In our new book, we theorise the political economy of marketization in Europe, based on hundreds of interviews with policymakers, businesses, trade unionists, administrators, and more, from various countries and industries. We examine empirically the complex processes through which competitive exchange is organised in capitalist societies, in the contexts of healthcare, welfare-to-work services, and live music. Our central argument is that attempts to extend and intensify principles of market competition in 21st century Europe have tended to shift the balance of power in workplaces away from labour and towards capital, while also shielding market governance from democratic oversight.
Our starting point is the relationship between capitalism and markets, a direct, even seemingly naïve, inquiry that raises numerous problems. Marx gives over much of the second volume of Capital to discussing the organisation of competitive exchange in capitalist economies, and vital sections of the first and third volumes also offer important propositions about the consequences of competition. And yet, theory in and around Marxism has remained ambivalent on the issue.
In his extended critique of Marxist theory, Leszek Kolakowski writes off-handedly about the global domination of “capitalism, i.e. the market”, as if the two things are one and the same. Value theorists, while evidently more sympathetic to Marxist arguments, also link capitalist domination closely to domination by market competition — believing that the latter creates a kind of abstract compulsion which distorts and subordinates human societies. Yet, in classical Marxist political economy, market competition is seen as much less domineering. Instead, capitalist production and exchange tend towards monopolies, where competition is suppressed. Hilferding’s discussion of capitalist cartels which bring price competition to heel is a classic example, and Kumar’s Monopsony Capitalism a more recent one. What status, then, should the detailed empirical processes of competitive market exchange have in our understanding of capitalism?
The recent history of European integration provides many examples of marketization, in other words, concrete measures to create, extend, or intensify competitive exchange. We argue that it is more extensive and persistent than many political economists would credit. For example, while comparative institutionalist theory anticipates that certain “coordinated” economies (such as Germany, Japan, or the Nordic countries) are likely to rely on forms of non-market coordination and limit market competition, these countries have in fact embraced market processes in a variety of areas. And while Polanyian theorists anticipate backlashes that precipitate a pendulum swing towards greater embedding of markets, this has not occurred on a large scale. Marketization appears increasingly ubiquitous, and seems to survive even the direst crises, from the 2008 financial collapse to Covid-19.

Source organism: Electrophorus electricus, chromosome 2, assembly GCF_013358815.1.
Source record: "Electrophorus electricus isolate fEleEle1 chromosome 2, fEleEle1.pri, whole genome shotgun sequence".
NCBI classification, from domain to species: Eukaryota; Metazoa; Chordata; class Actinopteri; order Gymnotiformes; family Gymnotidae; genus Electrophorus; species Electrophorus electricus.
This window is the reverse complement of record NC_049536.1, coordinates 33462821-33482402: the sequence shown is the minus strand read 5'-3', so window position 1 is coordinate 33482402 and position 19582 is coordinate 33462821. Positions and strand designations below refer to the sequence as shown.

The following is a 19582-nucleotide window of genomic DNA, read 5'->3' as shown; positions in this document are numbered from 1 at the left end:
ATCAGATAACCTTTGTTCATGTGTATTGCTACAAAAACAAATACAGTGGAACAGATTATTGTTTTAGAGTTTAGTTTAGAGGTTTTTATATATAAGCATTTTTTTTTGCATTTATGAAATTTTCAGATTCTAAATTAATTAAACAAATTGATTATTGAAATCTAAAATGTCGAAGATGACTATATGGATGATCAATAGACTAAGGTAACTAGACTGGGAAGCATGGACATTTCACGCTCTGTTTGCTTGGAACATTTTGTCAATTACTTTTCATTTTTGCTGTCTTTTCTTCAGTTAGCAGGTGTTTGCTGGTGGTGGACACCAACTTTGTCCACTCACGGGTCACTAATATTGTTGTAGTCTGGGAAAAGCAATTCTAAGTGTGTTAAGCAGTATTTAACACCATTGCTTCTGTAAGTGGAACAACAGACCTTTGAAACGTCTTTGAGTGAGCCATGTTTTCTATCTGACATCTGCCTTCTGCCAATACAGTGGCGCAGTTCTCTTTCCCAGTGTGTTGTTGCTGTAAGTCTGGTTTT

Our book summarises findings from over a decade of research in Europe. In it, we pick apart what marketization is and what it looks like in the contexts we have studied qualitatively; seek to theorise why and how it happens; and reflect on its consequences, both for the relationship between labour and capital, as well as for democratic oversight and planning.
What is marketization?
We begin with a conceptualisation of marketization, focused on three changes in markets.
- In order to provide a basis for market competition, there needs to be some basis for comparing between providers in a marketplace. For instance, to marketize a hospital system, we need to define measures to quantify the cost and quality of procedures.
- Openness of the competitive arena. Market competition requires new market entrants. For example, in a labour market for live musicians, competition stagnates unless new artists can continually enter and seek to win gig opportunities.
- Frequency of transactions. Without the regular repetition of competitive transactions, market competition stagnates. For example, if an organisation is awarded a five-year contract to provide welfare-to-work services in a given municipality, competitive pressure on them is far less than if they had a six month one.
We are hoping to be more precise than catch-all notions like neoliberalism or deregulation, but our conceptualization is also applicable to a wider range of contexts than, say, privatization. Competition can be intensified through public or private regulation, and within public-sector organizations. We observe no “pure” marketization where all these processes are implemented to a maximum, and the intensification of competition can be rolled back. Our book is dedicated to picking apart empirically the structures of competition.
How does it happen?
What is quite striking, in our research, is how often marketization processes are laborious, complex, and expensive. The market is not normally a leaner equivalent to state bureaucracies; more often competition imposes costs of its own.
This is exemplified by our study of healthcare marketization in Europe. Although UK, France, Finland and Slovenia all use different market mechanisms, the principles of marketization have been an increasingly persistent and widespread influence on policymakers in healthcare. Each country has witnessed a push to create a standardised framework for competition between individual hospitals, whether this is through the imposition of payment-by-results, new purchasing methods, or attempts to include non-traditional (normally for-profit) providers in the market.